Last week we did an article about using HTML to PDF API from the command line. I think it illustrated well how easy the API works, yet how powerful it is.
It also made me realize that Perl is both these things. I think a lot of people nowadays don’t give Perl the credit it deserves and look at Perl as archaic or just plain ‘old’. I think it deserves more credit and definitely more respect. I still feel Perl opened a lot of doors to begin with in the days of old and furthermore – it’s still used succesfully to the day of today and will be in the future!
Therefore – today we’ll be looking at conversion with the HTML to PDF API in Perl.
Basic HTML to PDF API usage
So as we have seen in previous posts and can be seen in the documentation of the API, the API works by sending HTTP requests of the following form:
And in Perl we can send a HTTP request easily, by using either the File::Fetch or the LWP::Simple module. So if we want to send the above HTTP request in Perl we could do the following to get your PDF saved in the /tmp directory:
use File::Fetch; use URI::Escape; my $apikey = 'yourapikey'; my $url = uri_escape ("http://www.google.com"); my $ff = File::Fetch->new(uri => "http://api.htm2pdf.co.uk/urltopdf?apikey=$apikey&url=$url"); my $where = $ff->fetch( to => '/tmp');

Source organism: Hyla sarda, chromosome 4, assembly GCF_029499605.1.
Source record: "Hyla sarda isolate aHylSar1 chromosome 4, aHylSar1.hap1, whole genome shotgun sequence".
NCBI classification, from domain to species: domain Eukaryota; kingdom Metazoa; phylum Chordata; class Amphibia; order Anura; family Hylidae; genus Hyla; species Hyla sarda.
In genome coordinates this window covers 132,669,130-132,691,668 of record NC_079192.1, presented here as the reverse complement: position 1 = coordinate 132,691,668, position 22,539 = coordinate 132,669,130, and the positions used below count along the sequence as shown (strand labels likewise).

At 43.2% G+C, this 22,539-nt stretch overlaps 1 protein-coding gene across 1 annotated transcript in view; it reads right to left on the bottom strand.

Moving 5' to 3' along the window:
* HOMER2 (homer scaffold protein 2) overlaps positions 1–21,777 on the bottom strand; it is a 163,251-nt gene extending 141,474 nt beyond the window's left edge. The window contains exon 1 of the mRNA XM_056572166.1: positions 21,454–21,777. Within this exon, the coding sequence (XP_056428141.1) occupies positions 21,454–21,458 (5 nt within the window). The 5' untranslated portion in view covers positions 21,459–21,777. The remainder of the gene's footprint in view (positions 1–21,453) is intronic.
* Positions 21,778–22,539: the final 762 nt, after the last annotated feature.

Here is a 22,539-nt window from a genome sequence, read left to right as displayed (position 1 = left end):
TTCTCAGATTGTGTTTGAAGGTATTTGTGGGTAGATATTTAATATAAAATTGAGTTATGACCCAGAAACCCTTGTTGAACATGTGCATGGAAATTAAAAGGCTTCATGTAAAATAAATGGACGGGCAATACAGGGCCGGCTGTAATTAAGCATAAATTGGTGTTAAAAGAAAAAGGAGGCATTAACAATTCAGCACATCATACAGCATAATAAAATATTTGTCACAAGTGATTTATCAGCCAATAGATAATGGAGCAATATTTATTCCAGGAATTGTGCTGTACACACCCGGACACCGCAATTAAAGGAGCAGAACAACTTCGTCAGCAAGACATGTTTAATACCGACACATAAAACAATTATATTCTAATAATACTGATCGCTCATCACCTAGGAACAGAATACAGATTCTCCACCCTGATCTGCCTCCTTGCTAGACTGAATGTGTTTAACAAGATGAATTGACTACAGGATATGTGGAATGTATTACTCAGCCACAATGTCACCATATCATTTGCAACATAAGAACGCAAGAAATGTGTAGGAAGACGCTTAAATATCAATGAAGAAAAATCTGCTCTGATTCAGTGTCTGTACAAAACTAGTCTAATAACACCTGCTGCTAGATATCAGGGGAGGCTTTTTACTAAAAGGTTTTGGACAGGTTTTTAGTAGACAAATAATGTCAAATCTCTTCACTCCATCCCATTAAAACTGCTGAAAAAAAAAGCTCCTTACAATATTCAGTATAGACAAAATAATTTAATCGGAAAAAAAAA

So that’s quite easy, isn’t it?
Using other options of the HTML to PDF API in Perl
Just as the basic usage is very easy, adding options (of which there are many – like page size, margins, encryption, watermarking etc.) is also a breeze. You just attach some extra parameters to the API URL you’re sending the HTTP request to!
For example – if you want to create a single page PDF of http://www.digg.com, you want it to be 10 inches wide and you want the PDF to be protected with the password ‘htm2pdf’ then you’d add the following parameters to the API URL:
- width=10 (to indicate the width, also – by not specifying height you will get one long single page PDF)
- unit=in (for the unit of the width)
- userpass=htm2pdf (for the document open password)
Now the example in Perl becomes the following:
use File::Fetch; use URI::Escape; my $apikey = 'yourapikey'; my $url = uri_escape ("http://www.digg.com"); my $width = '10'; my $unit = 'in'; my $pass = 'htm2pdf'; my $ff = File::Fetch->new(uri => "http://api.htm2pdf.co.uk/urltopdf?apikey=$apikey&url=$url&width=$width&unit=$unit&userpass=$pass"); my $where = $ff->fetch( to => '/tmp');
The point I tried to make today is that Perl is still out there and will be for times to come. And that it’s our honour to show that also Perl can easily be used effectively with our API. I hope I succeeded.